The pandemic triggered a massive shift toward digital transactions around the world, presenting opportunities and challenges for users and companies of all sizes. In Honduras, for example, digital banking has opened the door to a new payment and consumption style. Experts estimate that seven out of 10 banking services are made possible due to digital banking in the Central American country, the Honduran newspaper La Tribuna reported on August 13, 2021.
However, this new trend has allowed cybercriminals to increase fraud and malicious activities.
“Banks have innovated with the use of technology, to make it easier for clients. But amid these well-intended offers and creation of friendly, accessible platforms, members of maras and gangs take advantage of these vulnerabilities to commit extortion,” Lieutenant Colonel Ubaldo Rodríguez, regional chief of the Central East Zone of the Honduran National Anti-Gang Force (FNAMP, in Spanish), told Diálogo.
To counter cybercriminals’ malicious activities, the FNAMP has provided basic training to its personnel, aimed at combating computer-related crimes. Members of its Intelligence Analysis Unit receive training to become cybercrime specialists. “We found ourselves with the need to train all force personnel […] to integrate this new concept that is identified as computer-related crimes,” Lt. Col. Rodríguez said.
The force’s capabilities, the officer said, include identity theft tracking, deep web tracking, forensic extraction, and advanced software and hardware search, among others.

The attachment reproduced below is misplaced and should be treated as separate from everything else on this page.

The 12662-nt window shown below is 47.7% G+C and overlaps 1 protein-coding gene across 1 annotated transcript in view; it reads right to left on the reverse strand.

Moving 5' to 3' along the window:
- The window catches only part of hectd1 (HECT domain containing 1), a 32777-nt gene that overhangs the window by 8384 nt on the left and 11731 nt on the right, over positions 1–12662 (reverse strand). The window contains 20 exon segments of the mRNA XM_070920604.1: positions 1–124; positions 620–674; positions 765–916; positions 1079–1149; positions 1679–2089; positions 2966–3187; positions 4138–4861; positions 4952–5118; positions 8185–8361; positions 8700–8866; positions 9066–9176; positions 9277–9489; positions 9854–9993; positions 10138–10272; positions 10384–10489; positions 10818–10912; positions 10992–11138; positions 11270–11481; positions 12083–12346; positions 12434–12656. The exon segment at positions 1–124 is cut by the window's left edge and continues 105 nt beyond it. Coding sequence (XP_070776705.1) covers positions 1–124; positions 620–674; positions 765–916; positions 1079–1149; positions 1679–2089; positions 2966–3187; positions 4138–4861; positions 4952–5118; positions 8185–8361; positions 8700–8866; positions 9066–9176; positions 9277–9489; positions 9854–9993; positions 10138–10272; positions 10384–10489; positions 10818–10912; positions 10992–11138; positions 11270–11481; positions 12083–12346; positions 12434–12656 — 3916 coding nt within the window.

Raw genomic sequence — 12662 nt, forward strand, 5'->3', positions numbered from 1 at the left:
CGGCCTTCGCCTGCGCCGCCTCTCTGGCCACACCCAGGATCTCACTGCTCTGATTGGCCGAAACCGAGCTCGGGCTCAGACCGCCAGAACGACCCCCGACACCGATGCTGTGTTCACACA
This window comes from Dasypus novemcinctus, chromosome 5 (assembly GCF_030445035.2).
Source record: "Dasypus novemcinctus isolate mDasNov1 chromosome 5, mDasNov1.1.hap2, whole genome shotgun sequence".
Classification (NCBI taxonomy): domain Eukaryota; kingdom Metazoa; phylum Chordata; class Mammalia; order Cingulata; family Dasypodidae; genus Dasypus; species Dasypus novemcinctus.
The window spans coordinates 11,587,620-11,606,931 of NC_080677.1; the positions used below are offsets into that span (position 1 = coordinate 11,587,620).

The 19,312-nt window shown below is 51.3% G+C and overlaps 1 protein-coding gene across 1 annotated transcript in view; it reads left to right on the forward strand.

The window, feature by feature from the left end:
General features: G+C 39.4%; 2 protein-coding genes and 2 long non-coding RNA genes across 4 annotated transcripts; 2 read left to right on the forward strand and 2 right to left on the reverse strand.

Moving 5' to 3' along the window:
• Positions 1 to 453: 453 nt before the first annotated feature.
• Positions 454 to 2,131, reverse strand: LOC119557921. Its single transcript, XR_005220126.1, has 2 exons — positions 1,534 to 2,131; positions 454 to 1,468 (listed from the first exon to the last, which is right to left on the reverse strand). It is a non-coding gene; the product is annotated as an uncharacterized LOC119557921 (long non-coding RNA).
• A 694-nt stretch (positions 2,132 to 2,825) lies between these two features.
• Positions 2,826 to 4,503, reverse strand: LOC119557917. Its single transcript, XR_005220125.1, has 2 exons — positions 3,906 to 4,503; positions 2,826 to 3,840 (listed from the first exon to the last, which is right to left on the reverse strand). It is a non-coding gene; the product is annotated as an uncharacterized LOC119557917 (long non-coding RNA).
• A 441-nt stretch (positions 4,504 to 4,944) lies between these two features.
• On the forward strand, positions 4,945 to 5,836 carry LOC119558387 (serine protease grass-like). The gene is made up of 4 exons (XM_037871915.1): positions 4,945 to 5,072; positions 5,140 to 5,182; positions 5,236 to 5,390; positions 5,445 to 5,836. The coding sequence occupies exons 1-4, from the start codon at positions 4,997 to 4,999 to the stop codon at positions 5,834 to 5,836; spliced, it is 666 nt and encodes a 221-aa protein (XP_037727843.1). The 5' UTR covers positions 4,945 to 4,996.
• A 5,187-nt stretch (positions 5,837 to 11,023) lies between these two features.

“What we do is so that mara and gang members do not commit more advanced crimes, such as phishing [where people are tricked into sharing personal information], identity theft, or personal information theft. These members of maras and gangs are using social media networks to take advantage of anonymity and other fronts to perpetrate other crimes. This is what we are trying to avoid with the FNAMP’s personnel training,” Lt. Col. Rodríguez said.
According to data from the Honduran National Police Investigations Directorate, cybercrime in Honduras increased 500 percent from 2018 to 2020. In addition to extorting people, criminals use their cyber knowledge to break into government computer platforms and erase criminal offenses, Lt. Col. Rodríguez said.
In early 2021, the FNAMP launched an awareness campaign on ways to stay safe on the internet and report complaints, aimed at encouraging people to alert the authorities when they think fraudulent activities have taken place. According to the FNAMP, criminals increased the use of social media and messaging apps to carry out extortions.
“It has been shown that criminal organizations create fake profiles to extract information about the victims, and then engage in threats and intimidation to demand large amounts of money as extortion,” Colonel Amílcar Hernández, FNAMP director, said.
In August 2021, the FNAMP captured a criminal gang of 11 people that was engaged in threatening and collecting extortion money. “At the time of capture, we seized a large number of SIM cards used to [connect to the internet and] create accounts in electronic wallets that were activated with fake identity cards,” Lt. Col. Rodríguez said. The capture of these criminals was possible thanks to victims’ complaint reports.
So far this year, the FNAMP has captured 1,250 people for extortion-related crimes. According to data from the Honduran Secretariat of Defense, the institution also prevented extortion payments of some $400,000 in the first six months of 2021.
“The FNAMP’s greatest achievement is that we have not lagged behind in technology; we anticipate criminal actions, and we counteract and prevent threats from becoming greater,” Lt. Col. Rodríguez concluded.